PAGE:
In January, amid much fanfare and optimism, China and the United States signed phase one of a trade deal intended to be the first step toward ending the nearly two-year-old trade war. In the agreement, China agreed to increase its purchases of agricultural products by $32 billion over the next two years. 

Then came the COVID-19 pandemic and the corresponding hit to the global economy, which led to lower prices for commodities like soybeans, one of the things China buys from the United States. 

SPENCER PUGH / UNSPLASH

Studies have found the rates of mental illness and suicide are higher for farmers. The profession requires long hours, limited social contact, and is often at the mercy of external factors such as weather and market rates.

Amy Mayer/Iowa Public Radio file

A new agreement with the U.S. Department of Agriculture makes Iowa the seventh state where some small meat lockers can sell products in other states.

 

Like many small business owners, Amy Manganelli has taken a financial hit since the start of the coronavirus pandemic. So, a few weeks ago, she decided to apply for a small business loan from the federal government.

At the start of 2020, the agricultural economy was poised for a good year. 

Then came COVID-19 and like almost every other sector, it tanked. But Chad Hart, an economist at Iowa State University, says that solid footing is still the foundation for an outlook that is not all doom and gloom.

Amy Mayer/Iowa Public Radio file

Pork processing fell nearly 40 percent following temporary closures at meatpacking plants across the Midwest last month. That's created a backlog of market-ready hogs, though the scope of the problem isn't as dramatic as some had feared.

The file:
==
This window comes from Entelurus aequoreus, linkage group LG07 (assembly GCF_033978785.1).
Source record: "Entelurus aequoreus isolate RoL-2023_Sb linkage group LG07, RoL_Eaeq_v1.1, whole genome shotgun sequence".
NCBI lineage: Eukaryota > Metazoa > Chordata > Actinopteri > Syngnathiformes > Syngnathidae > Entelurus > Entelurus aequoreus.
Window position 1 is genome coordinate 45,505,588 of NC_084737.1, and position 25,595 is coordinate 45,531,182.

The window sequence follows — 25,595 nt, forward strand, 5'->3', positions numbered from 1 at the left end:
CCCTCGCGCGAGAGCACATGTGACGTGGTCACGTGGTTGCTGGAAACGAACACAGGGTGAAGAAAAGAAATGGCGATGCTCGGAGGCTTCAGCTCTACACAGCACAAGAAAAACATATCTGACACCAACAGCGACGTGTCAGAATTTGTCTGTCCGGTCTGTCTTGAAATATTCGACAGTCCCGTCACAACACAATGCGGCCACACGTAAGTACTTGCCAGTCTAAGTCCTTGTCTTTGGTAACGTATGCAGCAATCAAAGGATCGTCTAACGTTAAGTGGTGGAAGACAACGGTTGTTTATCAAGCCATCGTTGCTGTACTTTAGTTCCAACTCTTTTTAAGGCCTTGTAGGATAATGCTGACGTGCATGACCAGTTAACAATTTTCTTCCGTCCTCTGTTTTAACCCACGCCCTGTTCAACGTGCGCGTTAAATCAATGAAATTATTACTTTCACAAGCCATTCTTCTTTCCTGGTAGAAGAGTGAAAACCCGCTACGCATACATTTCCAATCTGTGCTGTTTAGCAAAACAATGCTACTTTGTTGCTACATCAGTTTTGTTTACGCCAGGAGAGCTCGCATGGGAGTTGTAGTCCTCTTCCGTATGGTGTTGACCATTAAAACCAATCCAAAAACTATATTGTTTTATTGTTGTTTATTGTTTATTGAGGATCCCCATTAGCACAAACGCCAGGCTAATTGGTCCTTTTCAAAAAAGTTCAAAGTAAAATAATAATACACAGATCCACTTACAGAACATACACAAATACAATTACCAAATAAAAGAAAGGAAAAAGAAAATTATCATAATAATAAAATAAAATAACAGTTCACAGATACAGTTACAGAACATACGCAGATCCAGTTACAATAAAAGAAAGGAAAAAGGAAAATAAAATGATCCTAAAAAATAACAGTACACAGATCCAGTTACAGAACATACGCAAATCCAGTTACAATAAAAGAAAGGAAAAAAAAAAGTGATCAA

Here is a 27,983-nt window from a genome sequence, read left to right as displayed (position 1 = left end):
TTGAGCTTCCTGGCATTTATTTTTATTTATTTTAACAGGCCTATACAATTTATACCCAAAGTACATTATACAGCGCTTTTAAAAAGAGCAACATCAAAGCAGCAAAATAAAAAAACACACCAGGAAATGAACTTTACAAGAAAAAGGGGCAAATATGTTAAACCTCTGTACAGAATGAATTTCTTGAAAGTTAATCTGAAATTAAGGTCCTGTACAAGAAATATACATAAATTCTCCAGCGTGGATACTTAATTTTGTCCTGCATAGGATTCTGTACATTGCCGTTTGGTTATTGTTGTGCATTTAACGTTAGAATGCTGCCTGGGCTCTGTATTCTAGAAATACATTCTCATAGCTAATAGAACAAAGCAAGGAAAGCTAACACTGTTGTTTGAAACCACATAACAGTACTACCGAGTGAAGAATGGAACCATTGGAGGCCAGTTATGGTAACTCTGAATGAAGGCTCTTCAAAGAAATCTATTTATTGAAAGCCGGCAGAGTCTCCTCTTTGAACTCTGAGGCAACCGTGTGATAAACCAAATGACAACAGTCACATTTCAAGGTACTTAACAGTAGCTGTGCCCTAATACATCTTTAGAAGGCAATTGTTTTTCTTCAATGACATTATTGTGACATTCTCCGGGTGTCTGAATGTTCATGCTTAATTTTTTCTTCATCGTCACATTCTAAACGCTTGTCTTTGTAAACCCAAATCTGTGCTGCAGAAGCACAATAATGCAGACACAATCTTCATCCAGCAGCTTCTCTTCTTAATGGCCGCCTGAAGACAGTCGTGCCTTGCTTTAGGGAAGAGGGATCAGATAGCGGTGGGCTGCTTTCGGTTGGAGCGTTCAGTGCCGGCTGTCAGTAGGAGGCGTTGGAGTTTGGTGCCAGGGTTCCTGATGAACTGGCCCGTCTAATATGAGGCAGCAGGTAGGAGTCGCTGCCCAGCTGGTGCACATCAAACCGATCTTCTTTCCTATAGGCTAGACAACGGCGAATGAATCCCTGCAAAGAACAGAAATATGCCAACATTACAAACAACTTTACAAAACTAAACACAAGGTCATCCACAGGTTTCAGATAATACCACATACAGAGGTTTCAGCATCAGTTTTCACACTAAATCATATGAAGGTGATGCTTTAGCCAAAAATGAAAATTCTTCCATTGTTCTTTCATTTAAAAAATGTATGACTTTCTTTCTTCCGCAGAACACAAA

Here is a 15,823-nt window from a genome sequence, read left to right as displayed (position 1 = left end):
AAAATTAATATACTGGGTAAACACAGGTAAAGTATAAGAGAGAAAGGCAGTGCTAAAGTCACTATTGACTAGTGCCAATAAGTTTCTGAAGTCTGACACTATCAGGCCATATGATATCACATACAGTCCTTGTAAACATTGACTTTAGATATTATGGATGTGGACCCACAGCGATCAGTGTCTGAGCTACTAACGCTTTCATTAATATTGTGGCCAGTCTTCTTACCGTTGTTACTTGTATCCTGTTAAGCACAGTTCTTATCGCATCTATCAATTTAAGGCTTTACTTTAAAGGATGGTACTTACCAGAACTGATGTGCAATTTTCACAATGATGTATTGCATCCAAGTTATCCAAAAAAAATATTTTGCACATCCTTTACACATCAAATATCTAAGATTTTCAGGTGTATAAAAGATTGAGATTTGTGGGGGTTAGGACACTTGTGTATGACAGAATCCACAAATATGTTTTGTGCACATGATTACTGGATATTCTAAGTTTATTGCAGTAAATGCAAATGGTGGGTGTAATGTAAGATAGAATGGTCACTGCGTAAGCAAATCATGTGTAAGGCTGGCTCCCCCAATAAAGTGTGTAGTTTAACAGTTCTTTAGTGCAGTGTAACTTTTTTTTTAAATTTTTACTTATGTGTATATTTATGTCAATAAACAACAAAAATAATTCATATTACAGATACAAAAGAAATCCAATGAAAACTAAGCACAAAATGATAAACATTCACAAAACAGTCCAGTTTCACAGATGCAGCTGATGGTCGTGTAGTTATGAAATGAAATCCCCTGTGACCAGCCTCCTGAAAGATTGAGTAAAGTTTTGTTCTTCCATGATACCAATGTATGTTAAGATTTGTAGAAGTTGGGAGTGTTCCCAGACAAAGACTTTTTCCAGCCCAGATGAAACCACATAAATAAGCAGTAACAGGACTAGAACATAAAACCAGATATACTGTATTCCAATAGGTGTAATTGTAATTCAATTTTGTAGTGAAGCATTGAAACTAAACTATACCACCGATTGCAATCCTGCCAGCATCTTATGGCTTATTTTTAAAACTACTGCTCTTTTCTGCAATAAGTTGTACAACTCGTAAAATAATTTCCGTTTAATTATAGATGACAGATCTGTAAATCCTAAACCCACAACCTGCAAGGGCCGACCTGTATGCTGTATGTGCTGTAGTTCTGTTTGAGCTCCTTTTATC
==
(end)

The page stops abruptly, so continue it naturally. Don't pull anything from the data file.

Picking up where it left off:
Lisa Marlow is worried about her students. Marlow is a school nurse and educator with the Murphysboro Community Unit School District 186. 

The district serves primarily low-income students in a rural part of southern Illinois. 

When school is in session, Marlow says having eyes on students, especially those with chronic conditions like Type 1 diabetes or asthma, is crucial.

 

It’s planting season across much of the United States, and for some farmers who rely on foreign guest workers for help in the fields, the pandemic is getting in the way.  

AMY MAYER / IPR FILE

Farmers who grow many different types of crops and raise livestock will receive direct payments from the United States Department of Agriculture through $16 billion of CARES Act relief money.

COURTESY NICK TORKELSON

As meatpacking plants across the country have temporarily closed due to COVID-19 outbreaks, consumers might be seeing less meat on the shelves at the grocery, but farmers are dealing with animals they can't sell.

AMY MAYER / IPR FILE

Many of the public health labs determining whether people have COVID-19 have become at least overworked or, at worst, overwhelmed. Some of the country's animal disease labs have stepped in to help.

AMY MAYER / IPR FILE

Long before the world became aware of the novel coronavirus that now has most people in the United States staying home, the pork industry was watching with fear as a different virus decimated the pig population in China.

One of the country’s largest ethanol producers has idled three plants and postponed the opening of a fourth. 

POET posted a statement on its website saying bioprocessing at the locations in Chancellor, South Dakota and in Coon Rapids and Ashton, Iowa has stopped. Another plant in Shelbyville, Indiana was on track to open this spring but that is now on hold.

Families often count on their local school districts to provide two meals a day for their kids. But with school buildings closed to prevent the spread of coronavirus, getting meals to students can be a challenge, especially in rural areas.

Rural families also often find it difficult to drive many miles to see if the grocery store has restocked needed items.

As the price of gasoline plummeted amid COVID-19 restrictions, so has the price of ethanol.